Stinky Kids

Photo by {span}Dana Mitchell.{/span}

By RJ Johnson

Sometimes, lessons we learn as children are the same we need to reminded of the most as adults. ‘Stinky Kids: The Musical’, written by Sammy Buck, composed by Dan Acquisto, based on the books by Britt Menzies, and directed by Warren Weinstein has plenty of both. While the material is most assuredly aimed at children, the adults in the audience will be sure to see some of their own issues playing out on stage as well.

Britt loves making everyone happy, but this girl who never gets in trouble is in a sticky situation. She woke up with a massive wad of gum stuck in her hair! All of Britt’s friends are depending on her parents to take them to Captain Happy’s Jumpy-Fun-Super-Bouncy- Indoor Place, so Britt can’t let them down. Britt joins her friends on an adventure across the neighborhood to solve her problem before her parents find out and possibly cancel the trip. Mischief, hilarity, and hijinks ensue.

The set is clever in that it mimics the simple drawings of a child, or directly lifted from the pages of a children’s book, which this script is. The bright colors and simple shapes will make sense to younger viewers. It is also clever in the build of the set, designed by Marcia Varady, makes for easy scene transitions that help keep the story moving right along without long pauses, a very important quality in a show meant to keep younger audience members engaged. Bill Heym surely had a hand in this as the scenic builder. Costumes are also bright and fun and the look is very much that of children that had gotten themselves dressed in the morning wearing their favorite ensemble. Krista Edge captured the look of children, especially children that are being portrayed by young adults.

The show opens with a high energy dance number choreographed by Kristin Vierthaler. While the moves may seem simple, throughout the production I noticed how complex the moves were, while still being big enough to entertain and delight. Vierthaler is one of the best names in dance in this town, and this show proves once again why that is true.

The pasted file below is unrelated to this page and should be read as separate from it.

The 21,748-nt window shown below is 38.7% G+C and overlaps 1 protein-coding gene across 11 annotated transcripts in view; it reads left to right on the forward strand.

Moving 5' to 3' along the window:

Brianne Valdez takes on the role of Britt, who is the closest thing that this ensemble piece has to a lead, and she is wonderful in the role. Cheerful and positive, Valdez’s Britt is charming and is the perfect example of a happy-go-lucky child. Her best friends Jen and Hannah are brought to life by Autumn Levy and Grace Goodyear, respectively. The dynamic between the three girls is fun to watch, even when the trio is lightly arguing about who is closer to whom in the group, such as in one of my favorite songs “Spearnana Mintberry Winternapple” which had to be a challenge to pull off at every level.

The three boys aren’t on stage for that particular song, but get plenty of time in the spotlight. Chester Mainot is a favorite in this production, and as the science minded Billy he commanded some of the biggest laughs in the one-hour production. Jeremy Guant as Johnny and Mark Skrade as Max were equally as serious about being silly and getting the audience to giggle. A great job was done by every member of the cast and I believe they were absolutely the right choices for the roles. For an adult actor to successfully play a child, and to perform for children has to be fearless and fully commit to every action and choice. These actors have all done exactly that, and whether they were interacting with each other, or breaking the famous fourth wall and involving the audience, each movement and line was engaging and fun.

Fans of the books will find that the script for this show has pieces of each story that made them so popular among children in the first place. The youngest members of the audience were lightly talking about the situations happening on stage, and answering questions that the characters were asking, which was adorable.

Director Warren Weinstein has done a wonderful job with this production, adding in some very cute moments that kept my friend and me giggling and smiling the entire time. Running jokes about ice cream and the aforementioned Captain Happy’s Jumpy-Fun-Super-Bouncy- Indoor Place, were great. Sound design from Seth Eggleston and lighting design from Frank Hardy helped sell those two jokes, in particular, as well as set the tone for the rest of the show. Weinstein seemed to find all the right moments to amp it up for the maximum enjoyment of children, but also helped slide in the more adult jokes with a wink and a nod.

Cyrano’s Theatre Company has done a great job in choosing this show as their annual holiday family musical, sponsored by ConocoPhillips. In the patron lounge before the show parents have the opportunity to read some of the Stinky Kids books to their children before the show to introduce the characters to their family. After the show is over, there is a space on the back of each program for those audience members to make their way back to the lounge, now appropriately called the ‘Sparkle Lounge’ to meet the actors and get autographs from the folks they just saw on stage. While the show is not a script that is holiday themed, it is a great way for families to spend some time together, and isn’t that really what this season is about?

Stinky Kids: The Musical play through December 22. For more information please visit

Load comments